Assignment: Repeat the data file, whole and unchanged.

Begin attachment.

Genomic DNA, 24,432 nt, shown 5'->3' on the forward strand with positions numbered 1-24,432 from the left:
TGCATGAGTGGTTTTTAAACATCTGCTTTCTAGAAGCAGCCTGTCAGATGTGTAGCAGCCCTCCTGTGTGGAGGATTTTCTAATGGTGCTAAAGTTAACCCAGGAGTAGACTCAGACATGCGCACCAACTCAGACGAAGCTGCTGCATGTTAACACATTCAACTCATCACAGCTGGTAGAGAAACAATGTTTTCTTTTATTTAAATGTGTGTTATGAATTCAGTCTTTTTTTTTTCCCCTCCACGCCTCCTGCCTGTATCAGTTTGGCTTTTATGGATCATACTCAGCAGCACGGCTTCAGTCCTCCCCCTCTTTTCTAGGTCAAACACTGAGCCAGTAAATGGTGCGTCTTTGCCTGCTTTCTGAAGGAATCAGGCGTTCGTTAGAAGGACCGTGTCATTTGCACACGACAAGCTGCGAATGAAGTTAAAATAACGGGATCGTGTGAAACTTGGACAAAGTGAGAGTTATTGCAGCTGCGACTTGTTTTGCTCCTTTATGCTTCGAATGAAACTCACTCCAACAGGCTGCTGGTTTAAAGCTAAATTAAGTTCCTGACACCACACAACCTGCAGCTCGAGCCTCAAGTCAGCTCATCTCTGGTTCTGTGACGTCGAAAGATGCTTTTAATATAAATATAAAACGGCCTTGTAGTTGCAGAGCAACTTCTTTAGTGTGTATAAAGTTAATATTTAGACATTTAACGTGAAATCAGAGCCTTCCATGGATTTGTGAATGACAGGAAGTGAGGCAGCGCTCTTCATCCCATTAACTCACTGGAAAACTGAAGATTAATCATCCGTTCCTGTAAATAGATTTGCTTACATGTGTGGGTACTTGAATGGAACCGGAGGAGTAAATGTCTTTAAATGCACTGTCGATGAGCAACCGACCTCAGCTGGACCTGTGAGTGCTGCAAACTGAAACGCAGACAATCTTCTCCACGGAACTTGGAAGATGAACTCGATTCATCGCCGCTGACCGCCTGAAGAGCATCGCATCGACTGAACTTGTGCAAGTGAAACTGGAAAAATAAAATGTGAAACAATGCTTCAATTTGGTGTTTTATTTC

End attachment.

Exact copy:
Genomic DNA, 24,432 nt, shown 5'->3' on the forward strand with positions numbered 1-24,432 from the left:
TGCATGAGTGGTTTTTAAACATCTGCTTTCTAGAAGCAGCCTGTCAGATGTGTAGCAGCCCTCCTGTGTGGAGGATTTTCTAATGGTGCTAAAGTTAACCCAGGAGTAGACTCAGACATGCGCACCAACTCAGACGAAGCTGCTGCATGTTAACACATTCAACTCATCACAGCTGGTAGAGAAACAATGTTTTCTTTTATTTAAATGTGTGTTATGAATTCAGTCTTTTTTTTTTCCCCTCCACGCCTCCTGCCTGTATCAGTTTGGCTTTTATGGATCATACTCAGCAGCACGGCTTCAGTCCTCCCCCTCTTTTCTAGGTCAAACACTGAGCCAGTAAATGGTGCGTCTTTGCCTGCTTTCTGAAGGAATCAGGCGTTCGTTAGAAGGACCGTGTCATTTGCACACGACAAGCTGCGAATGAAGTTAAAATAACGGGATCGTGTGAAACTTGGACAAAGTGAGAGTTATTGCAGCTGCGACTTGTTTTGCTCCTTTATGCTTCGAATGAAACTCACTCCAACAGGCTGCTGGTTTAAAGCTAAATTAAGTTCCTGACACCACACAACCTGCAGCTCGAGCCTCAAGTCAGCTCATCTCTGGTTCTGTGACGTCGAAAGATGCTTTTAATATAAATATAAAACGGCCTTGTAGTTGCAGAGCAACTTCTTTAGTGTGTATAAAGTTAATATTTAGACATTTAACGTGAAATCAGAGCCTTCCATGGATTTGTGAATGACAGGAAGTGAGGCAGCGCTCTTCATCCCATTAACTCACTGGAAAACTGAAGATTAATCATCCGTTCCTGTAAATAGATTTGCTTACATGTGTGGGTACTTGAATGGAACCGGAGGAGTAAATGTCTTTAAATGCACTGTCGATGAGCAACCGACCTCAGCTGGACCTGTGAGTGCTGCAAACTGAAACGCAGACAATCTTCTCCACGGAACTTGGAAGATGAACTCGATTCATCGCCGCTGACCGCCTGAAGAGCATCGCATCGACTGAACTTGTGCAAGTGAAACTGGAAAAATAAAATGTGAAACAATGCTTCAATTTGGTGTTTTATTTC